You don't just fold it a ton of times and done, you'd have a piece of trash and cold shuts.
And once you get into more complex pieces, such as some Viking style swords I've seen made like this, you have multiple pattern welded pieces being forge welded together to form the base for the sword.
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#112 - wlflvr (08/22/2016) [-]
Didn't even think of that, thanks!
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#103 - brisineo (08/22/2016) [-]
Pattern welding is the best way to purify a piece of metal and combine it all into one solid, consistent piece that has the carbon spread out evenly inside it.

The reason why japanese swords were folded so many times was because their sources for iron were very low quality and needed that many folds just to be considered quality steel.
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#96 - loganmadder (08/22/2016) [-]
folding it makes it stronger, more layers of pounded iron, and boy, did the nips have shitty iron
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#5 - platinumaltaria (08/22/2016) [-]
Paper folded 1000 times would have a width of 1.7x10^300 millimetres, which is 1.2x10^270 times the diameter of the observable universe.
It wouldn't be cutting through anything, it would be everything.
#36 - niggastolemyname (08/22/2016) [-]
something is fishy about that math
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#44 - thechosentroll (08/22/2016) [-]
Nah, every time you fold it, the thickness doubles. Let's say you fold it only 10 times, the thickness would go: 2, 4, 8, 16, 32, 64, 128, 256, 512, 1024. In just 10 folds, the thickness increases 1000 times, cause it's growing exponentially.

Coincidentally, it's pretty easy to calculate, because doubling something is just 2 to the power of however the fuck times you wanna double it. For example, if you double something 3 times, that's 2^3, which is 8. Like in the example above. Which makes it very easy to just type 2^1000 in a calculator, instead of having to multiply by 2 a thousand times. If you do it, you get a fuckhuge number. Specifically, 1.07e +301, which is basically 1 with 301 zeros after it. Which is a shitton. Multiplied by the thickness of paper, for example, 0.2mm, you get 2.14e +300 milimeters. Which is 2.14e +297 meters. The diameter of the observable universe is 8.8e+ 26 meters. Which means it's 2.4e +270 times smaller than the giant wad of paper. Which is pretty close to what the other guy got, I guess we used a different thickness of paper or some shit.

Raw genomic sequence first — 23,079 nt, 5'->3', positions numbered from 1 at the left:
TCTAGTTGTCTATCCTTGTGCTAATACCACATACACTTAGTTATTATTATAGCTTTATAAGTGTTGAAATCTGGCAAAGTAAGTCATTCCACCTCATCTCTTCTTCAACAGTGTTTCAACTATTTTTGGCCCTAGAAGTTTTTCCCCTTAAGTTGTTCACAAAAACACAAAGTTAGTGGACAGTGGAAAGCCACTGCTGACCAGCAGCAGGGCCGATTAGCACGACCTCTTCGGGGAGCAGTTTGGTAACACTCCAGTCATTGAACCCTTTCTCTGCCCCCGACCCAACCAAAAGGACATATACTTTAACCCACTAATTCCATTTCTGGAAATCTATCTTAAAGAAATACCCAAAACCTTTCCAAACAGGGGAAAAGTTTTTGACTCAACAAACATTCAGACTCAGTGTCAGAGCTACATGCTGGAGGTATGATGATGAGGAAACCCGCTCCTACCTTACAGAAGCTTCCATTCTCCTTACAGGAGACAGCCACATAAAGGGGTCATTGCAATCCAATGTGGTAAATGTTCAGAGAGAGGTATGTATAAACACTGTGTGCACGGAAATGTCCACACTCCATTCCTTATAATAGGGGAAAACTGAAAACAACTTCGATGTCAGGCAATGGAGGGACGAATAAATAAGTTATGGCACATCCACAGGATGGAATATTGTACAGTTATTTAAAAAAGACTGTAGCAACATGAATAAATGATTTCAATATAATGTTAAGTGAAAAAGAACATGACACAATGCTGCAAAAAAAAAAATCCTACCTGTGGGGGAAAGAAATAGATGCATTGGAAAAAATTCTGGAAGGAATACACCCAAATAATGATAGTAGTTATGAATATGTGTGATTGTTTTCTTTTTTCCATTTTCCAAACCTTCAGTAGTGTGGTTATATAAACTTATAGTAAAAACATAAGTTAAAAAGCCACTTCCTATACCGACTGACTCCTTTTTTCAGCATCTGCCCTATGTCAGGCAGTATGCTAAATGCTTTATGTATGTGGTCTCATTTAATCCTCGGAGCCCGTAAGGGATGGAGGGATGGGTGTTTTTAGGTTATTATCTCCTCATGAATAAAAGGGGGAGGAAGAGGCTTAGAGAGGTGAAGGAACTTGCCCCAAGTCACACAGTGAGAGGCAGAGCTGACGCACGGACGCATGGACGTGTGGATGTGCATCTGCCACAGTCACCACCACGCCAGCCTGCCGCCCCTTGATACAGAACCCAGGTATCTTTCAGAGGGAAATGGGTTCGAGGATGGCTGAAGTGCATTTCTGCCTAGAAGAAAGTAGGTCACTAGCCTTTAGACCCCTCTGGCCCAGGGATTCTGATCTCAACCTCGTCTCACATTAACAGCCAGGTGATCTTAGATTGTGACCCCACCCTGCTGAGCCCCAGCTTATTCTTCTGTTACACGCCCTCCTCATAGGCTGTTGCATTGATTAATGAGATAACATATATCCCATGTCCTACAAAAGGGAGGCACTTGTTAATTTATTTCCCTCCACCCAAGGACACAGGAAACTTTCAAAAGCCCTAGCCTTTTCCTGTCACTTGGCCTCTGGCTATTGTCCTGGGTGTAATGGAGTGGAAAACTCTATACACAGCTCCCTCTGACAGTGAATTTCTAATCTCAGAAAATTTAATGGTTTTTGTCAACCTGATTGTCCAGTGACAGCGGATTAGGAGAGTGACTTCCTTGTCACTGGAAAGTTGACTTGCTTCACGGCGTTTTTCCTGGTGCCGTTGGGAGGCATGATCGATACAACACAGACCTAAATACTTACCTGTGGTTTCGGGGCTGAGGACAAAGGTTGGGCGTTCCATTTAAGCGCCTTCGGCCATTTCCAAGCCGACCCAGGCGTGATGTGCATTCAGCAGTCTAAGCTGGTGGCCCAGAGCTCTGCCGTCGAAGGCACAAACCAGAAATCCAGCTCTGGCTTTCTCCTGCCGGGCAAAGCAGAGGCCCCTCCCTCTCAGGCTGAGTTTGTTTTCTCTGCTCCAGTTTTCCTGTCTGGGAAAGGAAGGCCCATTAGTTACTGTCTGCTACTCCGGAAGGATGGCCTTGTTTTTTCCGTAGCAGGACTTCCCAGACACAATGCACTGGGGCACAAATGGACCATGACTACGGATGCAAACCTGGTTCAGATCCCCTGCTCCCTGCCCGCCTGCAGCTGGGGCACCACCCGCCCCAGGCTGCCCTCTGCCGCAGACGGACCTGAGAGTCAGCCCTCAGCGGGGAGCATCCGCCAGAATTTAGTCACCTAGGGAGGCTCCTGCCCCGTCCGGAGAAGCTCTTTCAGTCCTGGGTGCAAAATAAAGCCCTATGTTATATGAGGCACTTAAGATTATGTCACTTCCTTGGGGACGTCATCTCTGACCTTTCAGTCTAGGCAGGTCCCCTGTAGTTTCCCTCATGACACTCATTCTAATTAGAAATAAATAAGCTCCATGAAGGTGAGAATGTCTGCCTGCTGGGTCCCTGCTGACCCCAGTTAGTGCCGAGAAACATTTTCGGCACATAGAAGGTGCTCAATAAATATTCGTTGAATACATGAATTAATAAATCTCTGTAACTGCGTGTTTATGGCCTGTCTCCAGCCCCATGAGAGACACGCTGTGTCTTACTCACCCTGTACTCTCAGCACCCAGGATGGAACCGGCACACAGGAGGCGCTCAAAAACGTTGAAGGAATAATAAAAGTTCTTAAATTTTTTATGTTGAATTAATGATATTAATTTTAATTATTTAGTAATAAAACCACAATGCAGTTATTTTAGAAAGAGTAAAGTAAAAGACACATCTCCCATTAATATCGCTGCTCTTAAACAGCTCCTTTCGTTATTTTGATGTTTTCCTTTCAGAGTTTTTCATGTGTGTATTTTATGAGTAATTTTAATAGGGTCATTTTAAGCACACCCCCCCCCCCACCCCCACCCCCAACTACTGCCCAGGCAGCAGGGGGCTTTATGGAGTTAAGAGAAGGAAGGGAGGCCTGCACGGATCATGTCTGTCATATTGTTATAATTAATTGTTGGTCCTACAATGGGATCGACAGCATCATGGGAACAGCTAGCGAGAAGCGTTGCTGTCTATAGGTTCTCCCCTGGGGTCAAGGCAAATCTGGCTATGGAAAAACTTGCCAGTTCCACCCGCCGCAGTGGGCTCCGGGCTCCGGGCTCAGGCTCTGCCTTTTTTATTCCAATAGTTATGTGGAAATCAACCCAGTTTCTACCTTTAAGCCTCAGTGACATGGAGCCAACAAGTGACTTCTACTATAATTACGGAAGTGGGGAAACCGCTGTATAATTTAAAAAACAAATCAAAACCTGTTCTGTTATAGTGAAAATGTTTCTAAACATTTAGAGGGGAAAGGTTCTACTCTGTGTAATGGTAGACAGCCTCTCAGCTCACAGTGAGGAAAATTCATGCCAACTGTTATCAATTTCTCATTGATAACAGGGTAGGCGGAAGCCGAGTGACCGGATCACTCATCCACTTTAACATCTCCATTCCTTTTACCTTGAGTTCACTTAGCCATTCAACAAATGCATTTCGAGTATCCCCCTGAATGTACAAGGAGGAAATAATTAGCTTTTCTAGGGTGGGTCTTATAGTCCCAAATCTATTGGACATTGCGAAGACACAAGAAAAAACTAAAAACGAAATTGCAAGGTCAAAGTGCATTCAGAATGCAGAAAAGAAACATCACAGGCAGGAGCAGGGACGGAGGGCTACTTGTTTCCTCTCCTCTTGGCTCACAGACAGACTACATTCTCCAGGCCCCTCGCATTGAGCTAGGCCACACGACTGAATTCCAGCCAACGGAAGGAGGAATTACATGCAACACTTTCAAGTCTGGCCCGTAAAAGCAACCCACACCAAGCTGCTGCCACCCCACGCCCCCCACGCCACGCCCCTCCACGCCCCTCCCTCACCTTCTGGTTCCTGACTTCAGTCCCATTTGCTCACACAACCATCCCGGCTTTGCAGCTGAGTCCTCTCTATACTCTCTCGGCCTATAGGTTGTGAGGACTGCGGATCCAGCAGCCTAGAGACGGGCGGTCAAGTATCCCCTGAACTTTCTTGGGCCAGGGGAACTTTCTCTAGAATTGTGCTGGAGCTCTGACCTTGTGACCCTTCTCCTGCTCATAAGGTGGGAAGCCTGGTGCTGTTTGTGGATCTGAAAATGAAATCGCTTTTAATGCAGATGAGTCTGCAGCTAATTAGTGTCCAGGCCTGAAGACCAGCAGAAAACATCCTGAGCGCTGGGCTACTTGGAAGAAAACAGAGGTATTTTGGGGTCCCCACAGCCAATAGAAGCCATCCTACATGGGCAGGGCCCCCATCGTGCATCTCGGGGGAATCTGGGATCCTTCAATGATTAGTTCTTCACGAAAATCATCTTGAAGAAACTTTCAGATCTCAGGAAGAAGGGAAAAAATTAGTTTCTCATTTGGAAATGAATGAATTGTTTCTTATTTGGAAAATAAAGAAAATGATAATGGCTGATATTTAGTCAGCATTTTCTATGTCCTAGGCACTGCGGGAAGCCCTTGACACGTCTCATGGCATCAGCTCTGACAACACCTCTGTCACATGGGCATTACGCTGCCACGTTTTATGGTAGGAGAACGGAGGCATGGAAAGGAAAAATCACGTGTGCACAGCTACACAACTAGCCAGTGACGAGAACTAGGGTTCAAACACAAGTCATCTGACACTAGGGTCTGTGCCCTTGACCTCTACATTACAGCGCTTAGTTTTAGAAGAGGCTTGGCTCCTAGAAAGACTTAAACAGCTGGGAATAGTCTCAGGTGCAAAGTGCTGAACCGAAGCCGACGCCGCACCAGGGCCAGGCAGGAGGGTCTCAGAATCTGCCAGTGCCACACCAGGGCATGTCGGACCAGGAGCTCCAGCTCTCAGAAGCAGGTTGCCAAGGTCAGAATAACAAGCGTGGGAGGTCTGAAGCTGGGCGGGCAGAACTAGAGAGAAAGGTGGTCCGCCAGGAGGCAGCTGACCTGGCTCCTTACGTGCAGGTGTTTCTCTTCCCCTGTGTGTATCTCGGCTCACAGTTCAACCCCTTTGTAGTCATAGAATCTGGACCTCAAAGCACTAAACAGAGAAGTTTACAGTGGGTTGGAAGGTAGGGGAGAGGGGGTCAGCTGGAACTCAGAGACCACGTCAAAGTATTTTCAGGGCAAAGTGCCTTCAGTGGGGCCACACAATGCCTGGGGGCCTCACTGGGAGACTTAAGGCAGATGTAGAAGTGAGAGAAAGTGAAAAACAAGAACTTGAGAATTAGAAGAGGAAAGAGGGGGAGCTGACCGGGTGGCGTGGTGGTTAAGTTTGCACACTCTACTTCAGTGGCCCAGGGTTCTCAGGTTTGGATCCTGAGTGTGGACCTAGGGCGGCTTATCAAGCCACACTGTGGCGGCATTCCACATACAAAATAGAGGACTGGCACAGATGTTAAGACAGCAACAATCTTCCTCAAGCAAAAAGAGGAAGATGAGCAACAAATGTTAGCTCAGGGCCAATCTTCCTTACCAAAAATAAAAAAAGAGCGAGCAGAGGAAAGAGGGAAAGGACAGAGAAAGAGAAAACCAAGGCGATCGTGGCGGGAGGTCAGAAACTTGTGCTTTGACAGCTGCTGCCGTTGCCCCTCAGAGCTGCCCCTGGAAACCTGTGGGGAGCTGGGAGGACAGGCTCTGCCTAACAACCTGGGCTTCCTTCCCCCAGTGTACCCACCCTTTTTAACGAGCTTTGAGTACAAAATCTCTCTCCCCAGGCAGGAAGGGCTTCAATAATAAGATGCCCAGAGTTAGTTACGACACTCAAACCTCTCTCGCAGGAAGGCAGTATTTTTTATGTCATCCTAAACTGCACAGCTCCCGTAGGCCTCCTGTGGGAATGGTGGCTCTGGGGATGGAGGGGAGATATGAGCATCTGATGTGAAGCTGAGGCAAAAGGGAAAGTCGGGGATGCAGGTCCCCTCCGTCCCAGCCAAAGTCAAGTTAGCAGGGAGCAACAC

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#46 - thechosentroll (08/22/2016) [-]
Also, because someone's probably gonna be confused how much 2.4e+270 is, it's 24 000 000 000 000 000 000 000 000 000 000 000 000 000 000 000 000 000 000 000 000 000 000 000 000 000 000 000 000 000 000 000 000 000 000 000 000 000 000 000 000 000 000 000 000 000 000 000 000 000 000 000 000 000 000 000 000 000 000 000 000 000 000 000 000 000 000 000 000 000 000 000 000 000 000 000 000 000 000 000 000 000 000 000 000 000 000 000 000 000 000. Which in scientific terms is known as a shitton.
#104 - anon (08/22/2016) [-]
can confirm, am scientific
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#97 - loganmadder (08/22/2016) [-]
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#28 - rollmeanddie (08/22/2016) [-]
I'd like to see the math on that.
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#45 - thechosentroll (08/22/2016) [-]
#39 - anon (08/22/2016) [-]
0.1 1st fold
0.2 2nd fold
0.4 3rd fold
0.8 4th fold
1.6 5th fold
2.4 6th fold
4.8 7th fold
9.6 8th fold
19.2 9th fold
38.4 10th fold
76.8 11th fold
153.6 12th fold
307.2 13th fold
614.4 14th fold
1228.8 15th fold
2457.6 16th fold
4915.2 17th fold
9830.4 18th fold
19660.8 19th fold
39321.6 20th fold
78643.2 21st fold
157286.4 22nd fold
314572.8 23rd fold
629145.6 24th fold
1258291.2 25th fold

All sizes in mm. By the 25th fold the paper has gone from 0.05mm to 1,258,291.2mm (125.83 meters) in thickness - or 25,165,824 times the thickness. The 26th fold will be 2516582.4mm thick or 50,331,648 times the thickness of the original piece of paper.
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#153 - rollmeanddie (08/23/2016) [-]
So, still not nearly as big as cloudbutt said.
#38 - anon (08/22/2016) [-]